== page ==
– Romans 6:4-7

Jesus’ courageous example no doubt empowered his immediate followers to lay down their lives for the good news of the kingdom, and it likewise empowers those of us today who must also suffer for our faith, as well as those who suffer in order to protect the faith and lives of others.  As Jesus said:

“Greater love has no one than this: to lay down one’s life for one’s friends.”
– John 15:13

 As we contemplate the sufferings of Jesus as he offered up his life, we are strengthened when we face even the severest hardships of our lives, much less at the petty harassments and our many purely fictitious grievances.  Jesus’ life was so glorious and his death so triumphant that we are all enticed to a willingness to share both. There is true drawing power in the whole life ministry of Jesus, from the days of his youth to the overwhelming spectacle of his death.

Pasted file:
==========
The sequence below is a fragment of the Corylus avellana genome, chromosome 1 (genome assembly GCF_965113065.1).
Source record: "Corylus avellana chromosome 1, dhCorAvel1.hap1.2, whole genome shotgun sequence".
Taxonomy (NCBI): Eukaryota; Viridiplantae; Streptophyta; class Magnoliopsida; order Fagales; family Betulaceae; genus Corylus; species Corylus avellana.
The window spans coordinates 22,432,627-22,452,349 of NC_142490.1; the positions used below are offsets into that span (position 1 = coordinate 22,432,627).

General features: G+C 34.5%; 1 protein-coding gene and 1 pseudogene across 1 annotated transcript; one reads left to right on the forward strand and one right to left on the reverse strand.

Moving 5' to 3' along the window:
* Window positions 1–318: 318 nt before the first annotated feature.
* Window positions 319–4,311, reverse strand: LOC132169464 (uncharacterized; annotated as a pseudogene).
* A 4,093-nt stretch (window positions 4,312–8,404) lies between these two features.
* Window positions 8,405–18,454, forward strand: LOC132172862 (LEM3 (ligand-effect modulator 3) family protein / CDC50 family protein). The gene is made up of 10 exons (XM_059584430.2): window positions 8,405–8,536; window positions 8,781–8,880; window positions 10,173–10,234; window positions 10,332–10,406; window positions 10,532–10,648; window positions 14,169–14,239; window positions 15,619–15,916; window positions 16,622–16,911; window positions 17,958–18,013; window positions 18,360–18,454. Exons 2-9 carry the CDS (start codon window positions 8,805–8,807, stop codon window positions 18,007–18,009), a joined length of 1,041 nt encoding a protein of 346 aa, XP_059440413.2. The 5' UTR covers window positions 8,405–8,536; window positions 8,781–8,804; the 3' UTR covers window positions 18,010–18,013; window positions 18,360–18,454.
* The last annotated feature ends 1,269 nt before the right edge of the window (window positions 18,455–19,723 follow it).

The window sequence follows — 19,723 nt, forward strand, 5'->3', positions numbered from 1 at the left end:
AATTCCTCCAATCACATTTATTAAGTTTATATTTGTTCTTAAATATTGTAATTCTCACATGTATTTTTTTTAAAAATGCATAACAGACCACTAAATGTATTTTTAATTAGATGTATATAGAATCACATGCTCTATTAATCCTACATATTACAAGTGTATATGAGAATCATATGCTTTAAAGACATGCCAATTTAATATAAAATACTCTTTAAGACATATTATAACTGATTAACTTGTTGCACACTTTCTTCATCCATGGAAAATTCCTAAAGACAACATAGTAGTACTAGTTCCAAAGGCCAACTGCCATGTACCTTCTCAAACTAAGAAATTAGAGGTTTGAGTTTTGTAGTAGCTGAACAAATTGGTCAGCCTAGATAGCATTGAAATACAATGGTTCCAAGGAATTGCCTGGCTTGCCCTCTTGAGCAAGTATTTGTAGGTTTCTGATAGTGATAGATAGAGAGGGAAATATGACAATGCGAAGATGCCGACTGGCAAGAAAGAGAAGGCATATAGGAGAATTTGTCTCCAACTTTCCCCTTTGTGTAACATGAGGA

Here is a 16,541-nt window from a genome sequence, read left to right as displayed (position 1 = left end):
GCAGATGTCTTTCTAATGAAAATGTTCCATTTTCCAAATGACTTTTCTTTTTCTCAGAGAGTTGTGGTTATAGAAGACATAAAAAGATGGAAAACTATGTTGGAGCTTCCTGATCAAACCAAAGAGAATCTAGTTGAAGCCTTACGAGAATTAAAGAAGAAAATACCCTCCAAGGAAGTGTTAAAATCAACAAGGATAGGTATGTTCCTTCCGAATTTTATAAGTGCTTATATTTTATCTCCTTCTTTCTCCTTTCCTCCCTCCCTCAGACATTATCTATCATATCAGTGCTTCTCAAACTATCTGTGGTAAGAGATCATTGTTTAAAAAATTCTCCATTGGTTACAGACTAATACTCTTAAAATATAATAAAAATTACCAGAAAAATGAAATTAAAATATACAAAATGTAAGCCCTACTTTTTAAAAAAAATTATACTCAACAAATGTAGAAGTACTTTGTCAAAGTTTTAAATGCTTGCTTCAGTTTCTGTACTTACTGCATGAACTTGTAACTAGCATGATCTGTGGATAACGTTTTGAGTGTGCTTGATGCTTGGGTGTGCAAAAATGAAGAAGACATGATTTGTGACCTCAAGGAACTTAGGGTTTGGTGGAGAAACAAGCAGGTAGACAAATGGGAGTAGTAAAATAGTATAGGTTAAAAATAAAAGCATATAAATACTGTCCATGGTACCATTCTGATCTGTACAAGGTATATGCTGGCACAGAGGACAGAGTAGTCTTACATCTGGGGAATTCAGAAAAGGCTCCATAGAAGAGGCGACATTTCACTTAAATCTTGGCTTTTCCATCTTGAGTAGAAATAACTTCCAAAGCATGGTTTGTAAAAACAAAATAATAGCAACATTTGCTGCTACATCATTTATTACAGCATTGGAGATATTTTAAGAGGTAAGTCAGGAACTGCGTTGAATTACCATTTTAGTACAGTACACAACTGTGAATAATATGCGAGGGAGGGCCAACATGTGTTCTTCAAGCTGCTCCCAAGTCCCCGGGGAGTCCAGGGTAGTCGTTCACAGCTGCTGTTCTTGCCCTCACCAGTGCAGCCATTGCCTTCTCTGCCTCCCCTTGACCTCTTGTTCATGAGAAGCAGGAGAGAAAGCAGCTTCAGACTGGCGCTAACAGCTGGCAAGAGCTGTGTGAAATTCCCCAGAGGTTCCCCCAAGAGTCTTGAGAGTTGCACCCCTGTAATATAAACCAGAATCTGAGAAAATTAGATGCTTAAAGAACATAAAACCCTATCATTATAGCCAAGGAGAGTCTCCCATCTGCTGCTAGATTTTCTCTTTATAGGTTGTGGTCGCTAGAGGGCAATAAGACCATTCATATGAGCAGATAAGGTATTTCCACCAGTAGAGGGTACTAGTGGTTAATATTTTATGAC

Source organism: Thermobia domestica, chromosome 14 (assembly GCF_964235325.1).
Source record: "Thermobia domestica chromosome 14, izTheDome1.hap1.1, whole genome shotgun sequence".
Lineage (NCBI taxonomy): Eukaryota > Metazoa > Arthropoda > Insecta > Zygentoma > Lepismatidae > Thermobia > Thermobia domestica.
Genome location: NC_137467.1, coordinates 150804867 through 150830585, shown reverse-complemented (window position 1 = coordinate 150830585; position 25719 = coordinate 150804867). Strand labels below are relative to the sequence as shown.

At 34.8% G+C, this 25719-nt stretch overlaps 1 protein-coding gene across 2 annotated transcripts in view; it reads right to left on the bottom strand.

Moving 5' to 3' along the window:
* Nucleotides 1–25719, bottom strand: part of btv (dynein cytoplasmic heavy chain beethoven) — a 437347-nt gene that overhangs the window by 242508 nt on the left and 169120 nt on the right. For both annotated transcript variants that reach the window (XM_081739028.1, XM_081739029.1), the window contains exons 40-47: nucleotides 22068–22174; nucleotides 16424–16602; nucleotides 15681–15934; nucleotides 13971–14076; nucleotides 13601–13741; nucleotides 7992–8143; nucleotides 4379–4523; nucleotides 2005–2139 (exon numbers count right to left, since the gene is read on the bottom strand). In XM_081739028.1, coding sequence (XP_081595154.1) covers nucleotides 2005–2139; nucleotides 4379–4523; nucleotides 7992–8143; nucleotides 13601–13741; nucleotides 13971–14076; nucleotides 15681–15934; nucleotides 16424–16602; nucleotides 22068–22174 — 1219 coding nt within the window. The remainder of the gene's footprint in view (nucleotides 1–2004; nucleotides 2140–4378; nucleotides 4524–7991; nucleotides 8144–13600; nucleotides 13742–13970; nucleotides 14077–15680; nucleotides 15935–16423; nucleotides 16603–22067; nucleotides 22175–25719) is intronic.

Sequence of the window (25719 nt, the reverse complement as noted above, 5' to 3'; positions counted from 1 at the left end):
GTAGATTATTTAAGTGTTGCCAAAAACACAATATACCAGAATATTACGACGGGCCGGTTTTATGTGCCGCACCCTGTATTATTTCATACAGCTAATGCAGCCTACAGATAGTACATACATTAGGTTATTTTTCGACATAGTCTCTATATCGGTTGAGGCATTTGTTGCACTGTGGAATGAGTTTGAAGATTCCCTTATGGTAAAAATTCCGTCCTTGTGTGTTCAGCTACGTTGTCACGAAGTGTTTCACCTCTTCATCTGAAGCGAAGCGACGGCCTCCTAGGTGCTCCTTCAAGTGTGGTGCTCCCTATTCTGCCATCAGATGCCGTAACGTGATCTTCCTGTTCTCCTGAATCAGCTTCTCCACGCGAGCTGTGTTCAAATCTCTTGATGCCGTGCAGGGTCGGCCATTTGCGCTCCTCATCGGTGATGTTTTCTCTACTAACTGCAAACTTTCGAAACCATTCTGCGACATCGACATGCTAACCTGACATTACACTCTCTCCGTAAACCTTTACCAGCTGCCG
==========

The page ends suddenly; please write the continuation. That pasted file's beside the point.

We pray that we do not look with the eyes of our spiritual ancestors who regarded God as a relentless Sovereign of stern justice and rigid law-enforcement. Rather, make sure that you see in Jesus’ death the final manifestation of the love and devotion to his life mission to mankind. See in the death of the Son of Man the climax of the unfolding of the Father's divine love for his earthly sons, and as a portrayal of the devotion of willing affection and voluntary salvation upon those who are willing to receive such gifts and devotion. There was nothing about Jesus’ humiliating and ignominious death that the Father required.  The grotesque way in which Jesus was killed was strictly of man’s doing. But it was the love of our Creator/Brother who so willingly submitted to it, and which he refused to avoid. (Luke 22:42)